Being an early career researcher (ECR) isn’t always easy. So much emphasis is put on finishing your PhD, you slog your guts out getting the thing done, then a bottle of champagne and a long sleep later and life doesn’t seem to have changed much. As an early post-doctoral researcher you aren’t paid a whole lot more than a PhD studentship. And whilst that studentship might have been three, or even four, years of fairly secure ‘employment’, now you are suddenly in at the sharp end of short term contracts. On more than one occasion, I got sent a redundancy notice before I’d received the relevant contract to sign. You are generally beholden to more senior colleagues to find money to pay your salary and the dark arts of patching together pots of money from here and there to make a job can seem incomprehensible, sinister and even vaguely illegal.* It is easy to feel like your career is suddenly way out of your control.
|It ain't easy being an ECR|
High demands. Lack of control. Sound familiar? It’s not surprising that so many ECRs feel totally stressed out by the whole thing. It is the very definition of a stressful working environment.
Of course the story above is a gross over-simplification. There are all sorts of pathways by which people come to the role of ECR. Just as there are all sorts of pathways that ECRs take from the point of PhD onwards. I don’t know the magic formula for ‘making it’. But I would suggest that if you want to get a grip on the stress, there are two things you can do: reduce the demands, or take back some control. I am not too great at moderating the demands of academic life. There always feels way too much to do, I’m hopeless at saying ‘no’ (and make it worse for myself by using synonyms for ‘no’ and then getting pissed off when these are interpreted as ‘yes’), and I’m never sure who I could or should delegate to. So my main strategy is to try and maintain a modicum of control.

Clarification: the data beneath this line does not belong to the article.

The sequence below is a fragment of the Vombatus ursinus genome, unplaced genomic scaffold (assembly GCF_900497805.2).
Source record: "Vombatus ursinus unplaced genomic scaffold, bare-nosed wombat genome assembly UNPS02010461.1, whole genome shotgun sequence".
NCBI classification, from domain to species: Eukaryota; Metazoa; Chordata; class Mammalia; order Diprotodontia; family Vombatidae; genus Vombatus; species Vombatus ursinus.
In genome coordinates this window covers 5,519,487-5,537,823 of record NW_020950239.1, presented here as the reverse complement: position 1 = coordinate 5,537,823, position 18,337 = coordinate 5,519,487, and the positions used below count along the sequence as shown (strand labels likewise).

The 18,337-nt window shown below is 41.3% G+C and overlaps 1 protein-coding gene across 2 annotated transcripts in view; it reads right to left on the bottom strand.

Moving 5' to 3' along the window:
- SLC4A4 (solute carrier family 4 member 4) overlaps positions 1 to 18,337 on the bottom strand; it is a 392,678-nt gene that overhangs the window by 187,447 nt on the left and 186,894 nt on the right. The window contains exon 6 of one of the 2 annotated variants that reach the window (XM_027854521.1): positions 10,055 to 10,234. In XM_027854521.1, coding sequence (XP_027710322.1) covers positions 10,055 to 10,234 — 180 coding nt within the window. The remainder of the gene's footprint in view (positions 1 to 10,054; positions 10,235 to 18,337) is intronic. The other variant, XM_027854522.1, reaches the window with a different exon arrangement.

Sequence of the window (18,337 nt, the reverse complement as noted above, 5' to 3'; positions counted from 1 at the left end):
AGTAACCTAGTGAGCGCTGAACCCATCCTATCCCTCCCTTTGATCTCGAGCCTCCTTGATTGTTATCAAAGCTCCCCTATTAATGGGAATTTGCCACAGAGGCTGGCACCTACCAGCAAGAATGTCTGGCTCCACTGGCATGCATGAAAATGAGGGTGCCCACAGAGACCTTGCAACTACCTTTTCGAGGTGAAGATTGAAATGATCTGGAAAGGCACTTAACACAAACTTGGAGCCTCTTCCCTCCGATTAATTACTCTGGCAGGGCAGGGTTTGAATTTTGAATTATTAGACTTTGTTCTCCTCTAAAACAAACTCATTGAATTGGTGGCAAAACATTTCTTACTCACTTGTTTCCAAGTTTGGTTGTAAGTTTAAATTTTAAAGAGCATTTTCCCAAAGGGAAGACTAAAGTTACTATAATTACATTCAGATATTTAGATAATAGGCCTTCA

Here is my five-step plan:
1. Decide what you want to do. Having a PhD doesn’t mean you have to stay in research, or that you will have failed if you don’t. It might feel like that in a university, because that’s what the people who seem to have the most status do. But I know lots of people with PhDs and MDs who have fulfilling lives and careers outside of university research. On the life achievement side, all of them have more children than I do.
2. If you want to stay in research, decide what sort of role you want. Not everyone has to be a professor. In fact, it’s quite obvious when you look around any university department that it’s pretty unlikely that every ECR could become a professor. Without a massive expansion in the sector, there will just never be enough professorial positions to go around. But there are other jobs within research - either within the ‘lab’ as a career researcher, or outwith it in research support.
3. Work out a plan. Once you’ve decided what you want to achieve in the long term, work out what the main steps are for getting there - say over the next 5 to 10 years. Then work out a more detailed plan for achieving the first of the steps - say over the next couple of years.
4. Make sure you have formal and informal mentors and support groups. The ‘answers’ to steps 1 to 3 are going to be obvious to some people and totally opaque to others, with a range of experience in between. Throughout your career (just as throughout your life) you are going to need advice and support. Make use of all the advice and support you can to help you work out where you want to go, how to get there, to keep you on track, and to remind you that you are awesome. It’s way too easy to forget, in an environment full of high achievers and extraordinarily clever people, that you too are amazing.
5. Reappraise regularly. If you’re not getting what you want from your chosen plan then go back to step 1 and reconsider.
*I promise they aren’t. They just seem that way.